I told a friend that Kant never married in his whole life. My friend commented that it was a pity, considering that Kant was such a genius. He could've passed on his genes to future generations. And then I commented that brilliant parents do not necessarily give birth to brilliant children - for a good example, just look at LKY (who was brilliant in his youth) and his son (who has never been brilliant at any stage of his life)...

Another example is Einstein. His descendants don't seem to be particularly ingenious at all. Sometimes I wonder if these brilliant people are just anomalies in the family tree.

8:04 PM  
Blogger Valentine Cawley said...

It is a myth that Einstein's children never amounted to anything. One of his sons was an engineering professor who published quite a lot of papers. Admittedly, he wasn't in the class of his father...but then he was a good and gifted professor which is not nothing.

It is true that the children of brilliant parents may or may not be as brilliant. Genetic inheritance is a random process. However it IS true that a child of brilliant parents is INFINITELY more likely to be brilliant than the child of dull parents. Just look at the Bach family...generation after generation of musical gift. They certainly passed it down. There are many father/mother child pairings of great gift throughout just have to go looking for them. I think I should post on fact, I have. Some families have had Nobel Prizes in two generations, for instance.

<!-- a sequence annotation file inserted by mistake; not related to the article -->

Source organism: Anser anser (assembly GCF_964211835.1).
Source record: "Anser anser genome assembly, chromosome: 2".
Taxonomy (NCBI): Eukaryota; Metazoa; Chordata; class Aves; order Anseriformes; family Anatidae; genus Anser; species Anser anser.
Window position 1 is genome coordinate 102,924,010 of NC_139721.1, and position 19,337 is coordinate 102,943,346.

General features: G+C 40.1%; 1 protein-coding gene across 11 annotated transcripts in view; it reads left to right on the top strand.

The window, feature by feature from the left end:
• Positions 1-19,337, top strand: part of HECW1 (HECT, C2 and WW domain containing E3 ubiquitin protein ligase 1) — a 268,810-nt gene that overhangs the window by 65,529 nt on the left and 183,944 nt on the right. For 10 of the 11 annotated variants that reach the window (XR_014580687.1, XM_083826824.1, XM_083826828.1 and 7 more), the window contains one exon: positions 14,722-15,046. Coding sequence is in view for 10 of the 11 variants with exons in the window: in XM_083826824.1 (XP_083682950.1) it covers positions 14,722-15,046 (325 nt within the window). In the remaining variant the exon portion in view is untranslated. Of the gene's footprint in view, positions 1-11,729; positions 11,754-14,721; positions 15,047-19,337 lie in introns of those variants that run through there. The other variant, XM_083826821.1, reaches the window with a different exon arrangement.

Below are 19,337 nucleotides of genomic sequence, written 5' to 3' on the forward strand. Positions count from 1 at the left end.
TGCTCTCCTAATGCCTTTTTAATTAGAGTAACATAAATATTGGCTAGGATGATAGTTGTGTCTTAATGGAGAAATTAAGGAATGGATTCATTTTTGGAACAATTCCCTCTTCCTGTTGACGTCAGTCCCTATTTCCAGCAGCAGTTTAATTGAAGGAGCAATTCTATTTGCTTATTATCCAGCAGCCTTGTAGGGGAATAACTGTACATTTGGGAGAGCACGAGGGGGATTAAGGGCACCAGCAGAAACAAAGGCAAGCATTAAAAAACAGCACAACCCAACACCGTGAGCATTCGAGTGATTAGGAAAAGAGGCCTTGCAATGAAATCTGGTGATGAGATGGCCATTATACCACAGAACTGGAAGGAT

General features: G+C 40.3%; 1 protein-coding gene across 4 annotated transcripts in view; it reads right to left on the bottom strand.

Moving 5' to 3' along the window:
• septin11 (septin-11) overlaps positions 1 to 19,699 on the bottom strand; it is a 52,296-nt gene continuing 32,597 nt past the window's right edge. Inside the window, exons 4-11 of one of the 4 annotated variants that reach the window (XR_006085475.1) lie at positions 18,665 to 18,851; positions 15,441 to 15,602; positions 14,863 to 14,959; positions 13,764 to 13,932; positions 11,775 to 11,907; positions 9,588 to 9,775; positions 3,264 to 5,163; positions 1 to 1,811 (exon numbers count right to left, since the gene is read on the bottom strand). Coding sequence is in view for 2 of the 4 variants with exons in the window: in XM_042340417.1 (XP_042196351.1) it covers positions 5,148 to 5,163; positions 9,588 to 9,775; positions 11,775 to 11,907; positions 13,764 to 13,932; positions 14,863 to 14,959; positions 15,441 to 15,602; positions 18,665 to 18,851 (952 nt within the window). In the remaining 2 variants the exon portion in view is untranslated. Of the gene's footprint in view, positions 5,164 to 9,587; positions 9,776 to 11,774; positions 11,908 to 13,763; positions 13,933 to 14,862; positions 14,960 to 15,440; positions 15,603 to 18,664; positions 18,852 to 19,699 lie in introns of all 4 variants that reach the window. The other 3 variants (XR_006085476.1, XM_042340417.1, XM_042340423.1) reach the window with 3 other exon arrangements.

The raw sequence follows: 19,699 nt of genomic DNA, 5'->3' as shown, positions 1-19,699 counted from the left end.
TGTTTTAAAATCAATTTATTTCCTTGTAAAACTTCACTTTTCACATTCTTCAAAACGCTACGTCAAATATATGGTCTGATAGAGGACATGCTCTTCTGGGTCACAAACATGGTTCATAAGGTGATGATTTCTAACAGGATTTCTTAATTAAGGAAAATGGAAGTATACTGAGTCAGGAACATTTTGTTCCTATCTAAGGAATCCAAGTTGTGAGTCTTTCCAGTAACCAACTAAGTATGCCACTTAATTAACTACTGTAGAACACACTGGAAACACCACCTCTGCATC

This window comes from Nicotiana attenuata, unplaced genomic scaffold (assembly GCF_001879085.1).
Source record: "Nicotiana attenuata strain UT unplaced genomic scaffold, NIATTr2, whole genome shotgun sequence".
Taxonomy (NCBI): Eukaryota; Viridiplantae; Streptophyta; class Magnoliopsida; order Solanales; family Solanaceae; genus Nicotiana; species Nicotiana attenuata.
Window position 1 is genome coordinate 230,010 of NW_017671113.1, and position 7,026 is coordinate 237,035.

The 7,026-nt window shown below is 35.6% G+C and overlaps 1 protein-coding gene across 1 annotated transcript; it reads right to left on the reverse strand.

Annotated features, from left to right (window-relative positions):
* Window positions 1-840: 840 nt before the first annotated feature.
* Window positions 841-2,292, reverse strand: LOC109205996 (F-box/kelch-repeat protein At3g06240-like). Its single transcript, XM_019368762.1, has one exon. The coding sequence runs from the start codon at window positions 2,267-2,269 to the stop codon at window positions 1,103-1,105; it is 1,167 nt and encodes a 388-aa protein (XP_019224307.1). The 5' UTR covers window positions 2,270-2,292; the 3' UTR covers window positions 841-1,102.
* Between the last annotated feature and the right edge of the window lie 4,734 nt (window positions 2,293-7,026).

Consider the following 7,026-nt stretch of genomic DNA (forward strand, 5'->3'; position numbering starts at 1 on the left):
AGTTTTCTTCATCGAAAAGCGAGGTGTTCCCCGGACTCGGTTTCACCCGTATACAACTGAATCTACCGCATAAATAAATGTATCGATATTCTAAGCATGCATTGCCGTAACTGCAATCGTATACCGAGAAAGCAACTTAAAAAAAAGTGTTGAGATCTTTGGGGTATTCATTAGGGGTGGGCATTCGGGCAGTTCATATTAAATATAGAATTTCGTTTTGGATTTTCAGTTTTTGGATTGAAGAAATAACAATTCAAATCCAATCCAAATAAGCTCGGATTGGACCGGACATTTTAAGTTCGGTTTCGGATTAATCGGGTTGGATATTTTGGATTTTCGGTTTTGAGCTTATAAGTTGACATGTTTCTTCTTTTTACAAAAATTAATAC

As for depends on your scale of measurement. Some people would say he was brilliant in his youth...but others would look at him and measure themselves against him and say that he was never brilliant, as such, more good at spotting an opportunity. It depends on viewpoint. I take no stand on the issue because I don't know enough about his early days.

If a brilliant person has enough children, some of them will also be brilliant. I have observed this often in life. You may miss with one...but if you have several some will hit home. All you need to do to pass on your gift is to have some kids.

They are not anomalies in the family tree. Often such families have gift running through several generations before it comes to note in one individual: the whole family tends to be rather gifted. It is like a good plant growing in good soil: it doesn't get so tall without good reason.

I note that Einstein married his cousin. I don't know if he had kids by her but generally marrying cousins can lead to problems. He also married someone else...earlier. I will have to look into the kids issue there.

9:06 PM  
Anonymous saint splattergut said...

no one is born great. one can be born with privileges, but if left unnurtured, that will amount to close to nothing with the passing of time.

don't feel sorry for the world! :)

people will always heed their calling and go to them... though many are lost in the sea of life before they reach their covetted lighthouse.

wishing the best for your kids, sir!


3:05 AM  
Blogger Valentine Cawley said...

Some people are born with great potential - and if those who were so born don't have kids, fewer people with great potential will be born. A decline is inevitable in such circumstances.

Thank you for your well wishes.

Best wishes to you too.

6:57 AM  

Post a Comment

<< Home

Page copy protected against web site content infringement by Copyscape